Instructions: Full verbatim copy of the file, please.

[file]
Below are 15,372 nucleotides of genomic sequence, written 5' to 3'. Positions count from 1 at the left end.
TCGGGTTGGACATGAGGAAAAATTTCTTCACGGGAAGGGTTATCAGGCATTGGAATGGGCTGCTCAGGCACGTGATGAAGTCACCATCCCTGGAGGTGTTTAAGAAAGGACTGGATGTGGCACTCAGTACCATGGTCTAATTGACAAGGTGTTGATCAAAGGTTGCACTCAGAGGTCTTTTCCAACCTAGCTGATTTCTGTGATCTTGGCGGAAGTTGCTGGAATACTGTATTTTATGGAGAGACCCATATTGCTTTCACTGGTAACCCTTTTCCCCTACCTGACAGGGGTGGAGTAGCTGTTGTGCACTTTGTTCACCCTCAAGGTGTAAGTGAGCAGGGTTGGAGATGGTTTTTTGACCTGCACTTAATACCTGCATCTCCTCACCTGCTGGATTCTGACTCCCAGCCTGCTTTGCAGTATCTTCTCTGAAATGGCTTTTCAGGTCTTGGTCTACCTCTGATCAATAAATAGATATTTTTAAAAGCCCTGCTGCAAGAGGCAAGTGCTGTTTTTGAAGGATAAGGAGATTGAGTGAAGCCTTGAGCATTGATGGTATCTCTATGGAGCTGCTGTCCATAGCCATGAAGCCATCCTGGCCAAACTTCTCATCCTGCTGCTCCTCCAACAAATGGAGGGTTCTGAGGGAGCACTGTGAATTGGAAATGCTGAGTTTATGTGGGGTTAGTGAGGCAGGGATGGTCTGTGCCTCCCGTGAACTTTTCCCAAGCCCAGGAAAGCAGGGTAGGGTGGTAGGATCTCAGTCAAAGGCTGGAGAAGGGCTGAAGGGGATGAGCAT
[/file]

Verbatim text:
Below are 15,372 nucleotides of genomic sequence, written 5' to 3'. Positions count from 1 at the left end.
TCGGGTTGGACATGAGGAAAAATTTCTTCACGGGAAGGGTTATCAGGCATTGGAATGGGCTGCTCAGGCACGTGATGAAGTCACCATCCCTGGAGGTGTTTAAGAAAGGACTGGATGTGGCACTCAGTACCATGGTCTAATTGACAAGGTGTTGATCAAAGGTTGCACTCAGAGGTCTTTTCCAACCTAGCTGATTTCTGTGATCTTGGCGGAAGTTGCTGGAATACTGTATTTTATGGAGAGACCCATATTGCTTTCACTGGTAACCCTTTTCCCCTACCTGACAGGGGTGGAGTAGCTGTTGTGCACTTTGTTCACCCTCAAGGTGTAAGTGAGCAGGGTTGGAGATGGTTTTTTGACCTGCACTTAATACCTGCATCTCCTCACCTGCTGGATTCTGACTCCCAGCCTGCTTTGCAGTATCTTCTCTGAAATGGCTTTTCAGGTCTTGGTCTACCTCTGATCAATAAATAGATATTTTTAAAAGCCCTGCTGCAAGAGGCAAGTGCTGTTTTTGAAGGATAAGGAGATTGAGTGAAGCCTTGAGCATTGATGGTATCTCTATGGAGCTGCTGTCCATAGCCATGAAGCCATCCTGGCCAAACTTCTCATCCTGCTGCTCCTCCAACAAATGGAGGGTTCTGAGGGAGCACTGTGAATTGGAAATGCTGAGTTTATGTGGGGTTAGTGAGGCAGGGATGGTCTGTGCCTCCCGTGAACTTTTCCCAAGCCCAGGAAAGCAGGGTAGGGTGGTAGGATCTCAGTCAAAGGCTGGAGAAGGGCTGAAGGGGATGAGCAT